Designated Felony Commitment – A juvenile court adjudication that a youth has committed certain felony acts and is a disposition in which a youth has met certain criteria, which indicates the youth requires restrictive custody. The juvenile court judge determines whether or not a youth requires restrictive custody as well as the length of time (from 12 to 60 months) a youth must be placed in a Youth development Campus facility. Commitments with restrictive custody have restrictions on terminations and reduce the intensive level of aftercare supervision. Under operation of law, the commitment orders with restrictive custody are valid for 5 years or until a youth is 21 years old.

Detention Programs– The Georgia Juvenile Proceedings Code, as amended, provides for the taking into custody and detention of a child prior to a juvenile court hearing. If: 1) secure detention is required to protect the person or property of others or the child, 2) the child may abscond or be removed from the jurisdiction of the court, 3) he or she has no parent, guardian or custodian or other person able to provide supervision and care and return he or she to court when required, or 4) an order for detention or shelter care has been made by the court pursuant to this code.

Group Homes – The Group Home (4) Placement is a placement for delinquent youth that come from unstable home situations. Group counseling as an integral part of all group home programs even though each home has a unique program.

Informal Adjustment – The court disposition of a case where a youth is alleged to have committed a delinquent act that is not serious in nature and appears amenable to non-adjudicatory courses if action. Prior to a petition being filed or on the court’s withdrawal of a petition, the case may be informally adjusted if certain prerequisites are met. If conditions favor an informal adjustment, an Informal Adjustment Agreement is prepared which is valid up to 3 months and may be extended by court order for an additional 3-month period. Informal adjustment alternatives are counseling and adjustment, counseling and advisement, referral to counseling and individualized agreements that may include mediation.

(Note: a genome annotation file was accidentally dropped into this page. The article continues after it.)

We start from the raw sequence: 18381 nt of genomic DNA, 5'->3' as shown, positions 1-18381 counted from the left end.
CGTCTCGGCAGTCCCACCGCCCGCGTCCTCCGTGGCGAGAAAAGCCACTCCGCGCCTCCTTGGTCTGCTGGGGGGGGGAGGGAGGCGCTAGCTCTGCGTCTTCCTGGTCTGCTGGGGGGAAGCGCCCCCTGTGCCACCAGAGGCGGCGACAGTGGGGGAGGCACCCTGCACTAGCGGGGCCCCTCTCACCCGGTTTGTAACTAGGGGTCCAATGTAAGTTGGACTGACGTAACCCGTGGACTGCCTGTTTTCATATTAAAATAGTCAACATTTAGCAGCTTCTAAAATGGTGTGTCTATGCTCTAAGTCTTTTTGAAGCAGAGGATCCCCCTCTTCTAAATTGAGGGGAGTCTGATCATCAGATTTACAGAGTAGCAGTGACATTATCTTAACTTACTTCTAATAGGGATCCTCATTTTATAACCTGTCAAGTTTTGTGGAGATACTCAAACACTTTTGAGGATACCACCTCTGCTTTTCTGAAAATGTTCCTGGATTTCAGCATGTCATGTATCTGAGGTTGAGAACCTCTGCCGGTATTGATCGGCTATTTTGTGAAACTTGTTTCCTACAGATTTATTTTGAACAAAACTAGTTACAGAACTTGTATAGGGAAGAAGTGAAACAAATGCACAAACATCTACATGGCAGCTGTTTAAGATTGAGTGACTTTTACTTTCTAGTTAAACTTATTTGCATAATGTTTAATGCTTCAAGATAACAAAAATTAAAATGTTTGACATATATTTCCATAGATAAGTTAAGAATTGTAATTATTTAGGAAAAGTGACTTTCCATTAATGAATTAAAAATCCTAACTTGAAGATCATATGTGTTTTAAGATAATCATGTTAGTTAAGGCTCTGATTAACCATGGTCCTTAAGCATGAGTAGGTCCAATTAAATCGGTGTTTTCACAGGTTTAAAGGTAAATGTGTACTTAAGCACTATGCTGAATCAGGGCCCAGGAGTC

Intake – The process for determining whether the interests of the public or the juvenile require the filing of a petition with the juvenile court. Generally, a Juvenile Probation Parole Specialist receives, reviews, and processes complaints, recommends detention or release where necessary, and provides services for juveniles and their families, including diversion and referral to other community agencies.

Highly Intensive Team Supervision – These programs were initiated to minimize out-of-home placements by providing daily contact with youth that extended into evening hours. Electronic Monitoring is often used in conjunction with intensive supervision techniques.

Multi-Service Centers – are located in Fulton, DeKalb, Chatham, Muscogee and Bibb counties. They provide an array of services that are specifically tailored to hold youth accountable for their actions and to develop and improve their competency skills, while ensuring the safety of the community. The goals and objectives of a MSC include measurable, cost effective services, reducing secure detention, and reducing recidivism. Multi-Service Centers are open extended hours and provide supervision, case management, services and programs for youth assigned to the MSC. In addition to these services, each MSC operates an Highly Intensive Team Supervision to serve youth committed to DJJ or those released by the court and served in a detention alternative. Youth served by the MSC attend the MSC programming or participate in community resources based on their DJJ Conditions of Placement, Service Plan, and Level of Service.

Non-Secure Detention – The Community Detention Program provides a non-secure alternative to detention in a Regional Youth Detention Center. The program consists of three services:

  • Attention Home – bed spaces located with private families, group homes or other institutions.


  • In-Home Supervision – allows the youth to remain at home while awaiting court hearings or out-of-home placement.